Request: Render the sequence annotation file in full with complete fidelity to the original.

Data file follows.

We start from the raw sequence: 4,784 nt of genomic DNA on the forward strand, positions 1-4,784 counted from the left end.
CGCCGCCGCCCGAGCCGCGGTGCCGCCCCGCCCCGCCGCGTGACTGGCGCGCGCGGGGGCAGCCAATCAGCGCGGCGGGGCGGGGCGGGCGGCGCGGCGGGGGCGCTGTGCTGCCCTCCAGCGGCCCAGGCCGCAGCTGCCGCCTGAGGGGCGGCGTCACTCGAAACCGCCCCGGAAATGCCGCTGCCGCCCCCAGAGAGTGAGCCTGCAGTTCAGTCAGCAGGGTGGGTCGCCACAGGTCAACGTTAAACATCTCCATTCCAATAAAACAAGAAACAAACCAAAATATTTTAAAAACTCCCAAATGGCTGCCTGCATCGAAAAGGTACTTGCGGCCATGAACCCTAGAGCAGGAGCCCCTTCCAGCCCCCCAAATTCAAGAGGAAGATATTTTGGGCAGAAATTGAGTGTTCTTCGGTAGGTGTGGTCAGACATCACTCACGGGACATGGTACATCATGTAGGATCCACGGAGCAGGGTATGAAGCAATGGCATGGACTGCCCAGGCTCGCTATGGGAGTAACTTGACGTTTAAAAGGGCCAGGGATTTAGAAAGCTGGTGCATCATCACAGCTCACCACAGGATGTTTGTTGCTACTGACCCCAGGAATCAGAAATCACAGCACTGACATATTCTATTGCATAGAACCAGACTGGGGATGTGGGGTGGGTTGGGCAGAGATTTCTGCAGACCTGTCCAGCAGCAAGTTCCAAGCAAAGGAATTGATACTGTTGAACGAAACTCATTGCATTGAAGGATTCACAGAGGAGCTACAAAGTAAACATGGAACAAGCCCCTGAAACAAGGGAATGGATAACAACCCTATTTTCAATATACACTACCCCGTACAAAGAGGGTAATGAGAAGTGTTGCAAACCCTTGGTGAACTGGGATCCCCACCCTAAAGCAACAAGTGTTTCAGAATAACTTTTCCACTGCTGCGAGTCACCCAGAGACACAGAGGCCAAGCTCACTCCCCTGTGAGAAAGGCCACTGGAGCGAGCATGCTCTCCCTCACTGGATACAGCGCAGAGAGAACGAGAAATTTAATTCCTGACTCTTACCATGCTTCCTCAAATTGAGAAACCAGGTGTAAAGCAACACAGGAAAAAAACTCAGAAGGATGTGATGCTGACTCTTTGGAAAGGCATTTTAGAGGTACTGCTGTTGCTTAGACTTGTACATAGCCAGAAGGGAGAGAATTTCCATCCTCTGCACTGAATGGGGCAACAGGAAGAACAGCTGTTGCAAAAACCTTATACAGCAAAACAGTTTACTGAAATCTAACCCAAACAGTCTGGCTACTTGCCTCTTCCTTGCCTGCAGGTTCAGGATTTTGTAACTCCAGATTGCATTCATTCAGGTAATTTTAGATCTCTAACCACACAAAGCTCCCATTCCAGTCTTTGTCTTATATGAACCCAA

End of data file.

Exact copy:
We start from the raw sequence: 4,784 nt of genomic DNA on the forward strand, positions 1-4,784 counted from the left end.
CGCCGCCGCCCGAGCCGCGGTGCCGCCCCGCCCCGCCGCGTGACTGGCGCGCGCGGGGGCAGCCAATCAGCGCGGCGGGGCGGGGCGGGCGGCGCGGCGGGGGCGCTGTGCTGCCCTCCAGCGGCCCAGGCCGCAGCTGCCGCCTGAGGGGCGGCGTCACTCGAAACCGCCCCGGAAATGCCGCTGCCGCCCCCAGAGAGTGAGCCTGCAGTTCAGTCAGCAGGGTGGGTCGCCACAGGTCAACGTTAAACATCTCCATTCCAATAAAACAAGAAACAAACCAAAATATTTTAAAAACTCCCAAATGGCTGCCTGCATCGAAAAGGTACTTGCGGCCATGAACCCTAGAGCAGGAGCCCCTTCCAGCCCCCCAAATTCAAGAGGAAGATATTTTGGGCAGAAATTGAGTGTTCTTCGGTAGGTGTGGTCAGACATCACTCACGGGACATGGTACATCATGTAGGATCCACGGAGCAGGGTATGAAGCAATGGCATGGACTGCCCAGGCTCGCTATGGGAGTAACTTGACGTTTAAAAGGGCCAGGGATTTAGAAAGCTGGTGCATCATCACAGCTCACCACAGGATGTTTGTTGCTACTGACCCCAGGAATCAGAAATCACAGCACTGACATATTCTATTGCATAGAACCAGACTGGGGATGTGGGGTGGGTTGGGCAGAGATTTCTGCAGACCTGTCCAGCAGCAAGTTCCAAGCAAAGGAATTGATACTGTTGAACGAAACTCATTGCATTGAAGGATTCACAGAGGAGCTACAAAGTAAACATGGAACAAGCCCCTGAAACAAGGGAATGGATAACAACCCTATTTTCAATATACACTACCCCGTACAAAGAGGGTAATGAGAAGTGTTGCAAACCCTTGGTGAACTGGGATCCCCACCCTAAAGCAACAAGTGTTTCAGAATAACTTTTCCACTGCTGCGAGTCACCCAGAGACACAGAGGCCAAGCTCACTCCCCTGTGAGAAAGGCCACTGGAGCGAGCATGCTCTCCCTCACTGGATACAGCGCAGAGAGAACGAGAAATTTAATTCCTGACTCTTACCATGCTTCCTCAAATTGAGAAACCAGGTGTAAAGCAACACAGGAAAAAAACTCAGAAGGATGTGATGCTGACTCTTTGGAAAGGCATTTTAGAGGTACTGCTGTTGCTTAGACTTGTACATAGCCAGAAGGGAGAGAATTTCCATCCTCTGCACTGAATGGGGCAACAGGAAGAACAGCTGTTGCAAAAACCTTATACAGCAAAACAGTTTACTGAAATCTAACCCAAACAGTCTGGCTACTTGCCTCTTCCTTGCCTGCAGGTTCAGGATTTTGTAACTCCAGATTGCATTCATTCAGGTAATTTTAGATCTCTAACCACACAAAGCTCCCATTCCAGTCTTTGTCTTATATGAACCCAA